It is here that the Draft Law becomes disturbingly silent about what happens next. That is to say, the Draft Law fails to directly address how the Chinese authorities will approach all of the existing VIEs. Instead the Note offers the following three possible approaches for which MOFCOM has invited public comment:
- If a Chinese investor actually has “control” over the Chinese entity which is the subject of the VIE structure, then the arrangement may continue after that entity:
- files a statement with the foreign investment department that it is “Chinese-controlled”; or
- applies for a confirmation from the foreign investment department that in fact the entity is “Chinese-controlled”; or
- If, on the other hand, the VIE structure is controlled by a foreign investor, then the VIE must apply for “access permission” and the foreign investment department will decide whether to allow the VIE structure to continue to exist based on an “overall consideration [of the facts including who actually controls] the foreign investor [in the VIE structure] and other elements.”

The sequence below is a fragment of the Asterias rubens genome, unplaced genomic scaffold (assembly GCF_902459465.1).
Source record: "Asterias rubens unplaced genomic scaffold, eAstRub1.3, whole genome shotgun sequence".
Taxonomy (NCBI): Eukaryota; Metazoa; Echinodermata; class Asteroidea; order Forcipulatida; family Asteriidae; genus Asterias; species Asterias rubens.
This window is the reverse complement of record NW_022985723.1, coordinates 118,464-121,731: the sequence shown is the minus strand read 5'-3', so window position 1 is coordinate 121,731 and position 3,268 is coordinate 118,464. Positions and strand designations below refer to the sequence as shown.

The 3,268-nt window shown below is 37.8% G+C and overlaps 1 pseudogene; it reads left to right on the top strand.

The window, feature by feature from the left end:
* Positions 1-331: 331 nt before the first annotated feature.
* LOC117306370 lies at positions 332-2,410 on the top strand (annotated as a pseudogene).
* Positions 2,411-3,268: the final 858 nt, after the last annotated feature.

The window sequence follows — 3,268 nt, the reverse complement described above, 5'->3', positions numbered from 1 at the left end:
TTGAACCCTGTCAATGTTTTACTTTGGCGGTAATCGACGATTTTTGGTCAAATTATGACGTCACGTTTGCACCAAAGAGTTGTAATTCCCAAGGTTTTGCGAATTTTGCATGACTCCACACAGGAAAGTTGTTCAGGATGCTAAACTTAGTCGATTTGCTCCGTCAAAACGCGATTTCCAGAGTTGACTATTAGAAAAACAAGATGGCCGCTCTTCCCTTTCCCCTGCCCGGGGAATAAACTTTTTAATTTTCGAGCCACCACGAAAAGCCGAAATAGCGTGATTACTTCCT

In respect of points (a)(i) and (ii) above, MOFCOM has offered the following further explanation in the Note: only VIE structures with Chinese-controlled investors will be allowed to continue to operate with their existing structures. The approach under point (b), on the other hand, leaves room for the “foreign investment department” to decide on an ad hoc basis whether to allow a particular VIE structure with a foreign control to continue to exist.
Obviously this could have a profound impact on the value of companies that have relied on VIE structures as a part of their overall business in that, if all such VIE structures are suddenly deemed “invalid” or “illegal,” share values could plummet. One hopes that the Central government has taken or will take this risk into consideration before passing a final version of this law. The Draft Law is open for public comment until February 17, 2015. We will continue to monitor this important development, but in the meantime, please feel free to discuss any aspect of this briefing with Brinton M. Scott in Shanghai.